Blocked blood vessels most common discovery, researchers report
WEDNESDAY, Oct. 31 (HealthDay News) -- Screening MRIs can uncover potential trouble in the brain, a new study suggests.
As a matter of fact, that might happen more than 10 percent of the time, according to Dutch researchers who found that 7.2 percent of those who received MRIs had blocked blood vessels in their brains, 1.8 percent had cerebral aneurysms, and 1.6 had benign brain tumors.
"Our study shows that incidental findings are much more frequent than was thought previously," said study co-author Dr. Aad van der Lugt, an associate professor of radiology at Erasmus MC University Medical Center in Rotterdam, the Netherlands.
The findings are published in the Nov. 1 issue of the New England Journal of Medicine.
The researchers began this study, because MRI and other imaging scans are being used more frequently in research studies and as diagnostic aids in clinical practice. Because of this increasing use, van der Lugt and his colleagues felt it was important to know how often asymptomatic disorders might show up.
To assess the rate of incidental findings, the researchers culled data from the Rotterdam Study and included information from 2,000 study volunteers between the ages of 46 and 97, with an average age of 63 years. All had undergone a screening MRI and, prior to the MRI, had no known brain abnormalities.
One hundred and forty-five of the study participants -- 7.2 percent -- were found to have a brain infarct, which means the blood supply to a specific part of the brain is blocked. Thirty-five people -- 1.8 percent -- were found to have an aneurysm in the brain. An aneurysm is a defect in the blood vessel wall that can rupture and cause a potentially fatal hemorrhage.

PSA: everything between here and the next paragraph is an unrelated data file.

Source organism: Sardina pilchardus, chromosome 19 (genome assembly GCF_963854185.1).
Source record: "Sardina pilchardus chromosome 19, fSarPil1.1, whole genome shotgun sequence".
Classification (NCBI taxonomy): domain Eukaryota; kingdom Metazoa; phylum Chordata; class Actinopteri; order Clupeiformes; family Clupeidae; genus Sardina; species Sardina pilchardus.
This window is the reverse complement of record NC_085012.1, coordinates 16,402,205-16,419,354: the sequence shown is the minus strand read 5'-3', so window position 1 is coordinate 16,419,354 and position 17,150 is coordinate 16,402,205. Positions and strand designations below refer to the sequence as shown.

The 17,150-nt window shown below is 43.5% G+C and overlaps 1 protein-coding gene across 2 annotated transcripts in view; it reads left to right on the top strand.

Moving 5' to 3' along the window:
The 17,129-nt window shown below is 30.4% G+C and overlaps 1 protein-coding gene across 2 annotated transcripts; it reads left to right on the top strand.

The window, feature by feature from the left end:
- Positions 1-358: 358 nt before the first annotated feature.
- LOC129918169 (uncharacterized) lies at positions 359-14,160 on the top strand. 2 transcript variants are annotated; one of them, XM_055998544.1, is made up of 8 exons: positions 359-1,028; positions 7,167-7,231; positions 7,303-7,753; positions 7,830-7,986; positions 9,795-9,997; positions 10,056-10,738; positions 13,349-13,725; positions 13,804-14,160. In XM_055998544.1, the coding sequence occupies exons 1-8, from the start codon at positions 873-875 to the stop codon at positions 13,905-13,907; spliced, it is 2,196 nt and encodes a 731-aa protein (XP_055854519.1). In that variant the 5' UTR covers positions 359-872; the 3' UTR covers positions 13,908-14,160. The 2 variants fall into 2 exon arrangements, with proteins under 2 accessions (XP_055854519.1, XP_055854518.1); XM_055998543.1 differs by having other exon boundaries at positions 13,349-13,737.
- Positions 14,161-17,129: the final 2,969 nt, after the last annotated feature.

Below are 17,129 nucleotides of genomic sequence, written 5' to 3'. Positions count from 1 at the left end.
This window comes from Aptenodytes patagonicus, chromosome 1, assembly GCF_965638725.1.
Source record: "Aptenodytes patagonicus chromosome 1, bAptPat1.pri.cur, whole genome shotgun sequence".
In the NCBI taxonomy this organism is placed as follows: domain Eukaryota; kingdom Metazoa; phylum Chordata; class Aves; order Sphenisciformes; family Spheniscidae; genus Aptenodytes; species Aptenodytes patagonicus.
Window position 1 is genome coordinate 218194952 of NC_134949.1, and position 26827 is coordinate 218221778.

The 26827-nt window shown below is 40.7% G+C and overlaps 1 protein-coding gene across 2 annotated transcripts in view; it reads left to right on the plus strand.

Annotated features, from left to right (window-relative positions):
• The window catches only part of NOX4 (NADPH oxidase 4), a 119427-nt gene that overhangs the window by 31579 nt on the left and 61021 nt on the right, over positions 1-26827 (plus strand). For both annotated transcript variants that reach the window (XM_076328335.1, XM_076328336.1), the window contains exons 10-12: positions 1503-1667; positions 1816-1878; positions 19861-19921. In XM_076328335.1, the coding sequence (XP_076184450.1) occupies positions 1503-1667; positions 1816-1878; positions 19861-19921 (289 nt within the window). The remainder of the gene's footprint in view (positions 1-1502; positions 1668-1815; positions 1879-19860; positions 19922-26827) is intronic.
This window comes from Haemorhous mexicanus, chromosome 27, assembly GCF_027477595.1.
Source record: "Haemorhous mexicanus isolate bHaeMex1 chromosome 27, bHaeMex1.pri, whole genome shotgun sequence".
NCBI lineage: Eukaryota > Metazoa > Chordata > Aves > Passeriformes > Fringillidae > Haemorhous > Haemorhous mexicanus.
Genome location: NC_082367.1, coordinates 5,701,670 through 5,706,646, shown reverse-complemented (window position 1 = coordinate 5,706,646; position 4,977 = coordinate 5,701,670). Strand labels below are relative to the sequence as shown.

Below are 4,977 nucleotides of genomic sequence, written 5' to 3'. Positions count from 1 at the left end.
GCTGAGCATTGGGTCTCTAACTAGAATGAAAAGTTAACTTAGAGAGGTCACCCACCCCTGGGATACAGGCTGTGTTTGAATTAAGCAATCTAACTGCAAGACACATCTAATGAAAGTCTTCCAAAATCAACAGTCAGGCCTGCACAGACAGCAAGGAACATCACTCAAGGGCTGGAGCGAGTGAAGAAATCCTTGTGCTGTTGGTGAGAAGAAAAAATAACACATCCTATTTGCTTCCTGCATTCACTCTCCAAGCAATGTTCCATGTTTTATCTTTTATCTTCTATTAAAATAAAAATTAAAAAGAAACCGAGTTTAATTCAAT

Thirty-one people -- 1.6 percent -- were found to have benign brain tumors, mostly meningiomas. Only one person was found to have a malignant brain tumor.
Some people had more than one condition.
The researchers had expected to find some people with undiagnosed infarcts, because blood vessel changes are common in older adults, according to van der Lugt, but "we were very surprised to find such a high frequency of other findings such as aneurysm and meningiomas, as previous studies reported much lower frequencies."
He said it's especially important for researchers conducting brain MRIs to be aware that they may have a significant number of incidental findings, so these findings aren't attributed to a study treatment, for example.
Van der Lugt said that general screening for these conditions wouldn't be recommended, because it's not yet clear if these asymptomatic conditions should be treated.
Dr. Arno Fried, chairman of the department of neurosurgery at Hackensack University Medical Center in New Jersey, agreed.
"Screening would probably create too many problems unless someone was experiencing specific symptoms. If someone has recurrent headaches, it may be worthwhile to screen with MRI just to make sure it's not a tumor creating the headaches."
He said neurosurgeons are often presented with incidental findings, because scanning technology is so good.
"The problem is what to do about incidental findings," he noted. "What's most important is to correlate clinical status with what we see on the scan. Most of the time, we won't do anything about those incidental findings. Some people will be asymptomatic forever."
Fried suggested that people, "Don't panic when an incidental finding is seen. Many people don't need surgery." He said that while a brain tumor may sound scary, many that are small and aren't causing symptoms don't need to be removed. Aneurysms may require treatment, but if they do, it's generally better that it was discovered early.
The bottom line, said Fried, is that "technology and imaging don't take the place of good clinical judgment. If the technology is taken out of context, it may lead to surgeries that don't need to be done."
To learn more about MRI, visit the U.S. National Library of Medicine.
SOURCES: Aad van der Lugt, M.D., Ph.D., associate professor, radiology, Erasmus MC University Medical Center, Rotterdam, the Netherlands; Arno Fried, M.D., chairman, department of neurosurgery, Hackensack University Medical Center, N.J.; Nov. 1, 2007, New England Journal of Medicine
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